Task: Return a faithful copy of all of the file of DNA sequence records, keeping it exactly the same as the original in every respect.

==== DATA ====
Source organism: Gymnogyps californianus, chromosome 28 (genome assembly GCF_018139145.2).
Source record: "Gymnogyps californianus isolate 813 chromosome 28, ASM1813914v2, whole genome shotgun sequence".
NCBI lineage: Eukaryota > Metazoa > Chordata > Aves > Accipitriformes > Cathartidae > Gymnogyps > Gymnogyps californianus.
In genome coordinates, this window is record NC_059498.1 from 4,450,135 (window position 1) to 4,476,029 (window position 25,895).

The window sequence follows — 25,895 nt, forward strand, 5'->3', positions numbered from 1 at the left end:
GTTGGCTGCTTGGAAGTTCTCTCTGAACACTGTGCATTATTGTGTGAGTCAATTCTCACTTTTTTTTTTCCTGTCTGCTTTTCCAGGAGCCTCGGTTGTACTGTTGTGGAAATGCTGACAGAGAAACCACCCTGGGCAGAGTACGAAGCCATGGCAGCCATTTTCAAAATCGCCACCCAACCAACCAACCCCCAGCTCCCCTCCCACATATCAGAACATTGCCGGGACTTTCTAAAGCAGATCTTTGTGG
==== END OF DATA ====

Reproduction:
Source organism: Gymnogyps californianus, chromosome 28 (genome assembly GCF_018139145.2).
Source record: "Gymnogyps californianus isolate 813 chromosome 28, ASM1813914v2, whole genome shotgun sequence".
NCBI lineage: Eukaryota > Metazoa > Chordata > Aves > Accipitriformes > Cathartidae > Gymnogyps > Gymnogyps californianus.
In genome coordinates, this window is record NC_059498.1 from 4,450,135 (window position 1) to 4,476,029 (window position 25,895).

The window sequence follows — 25,895 nt, forward strand, 5'->3', positions numbered from 1 at the left end:
GTTGGCTGCTTGGAAGTTCTCTCTGAACACTGTGCATTATTGTGTGAGTCAATTCTCACTTTTTTTTTTCCTGTCTGCTTTTCCAGGAGCCTCGGTTGTACTGTTGTGGAAATGCTGACAGAGAAACCACCCTGGGCAGAGTACGAAGCCATGGCAGCCATTTTCAAAATCGCCACCCAACCAACCAACCCCCAGCTCCCCTCCCACATATCAGAACATTGCCGGGACTTTCTAAAGCAGATCTTTGTGG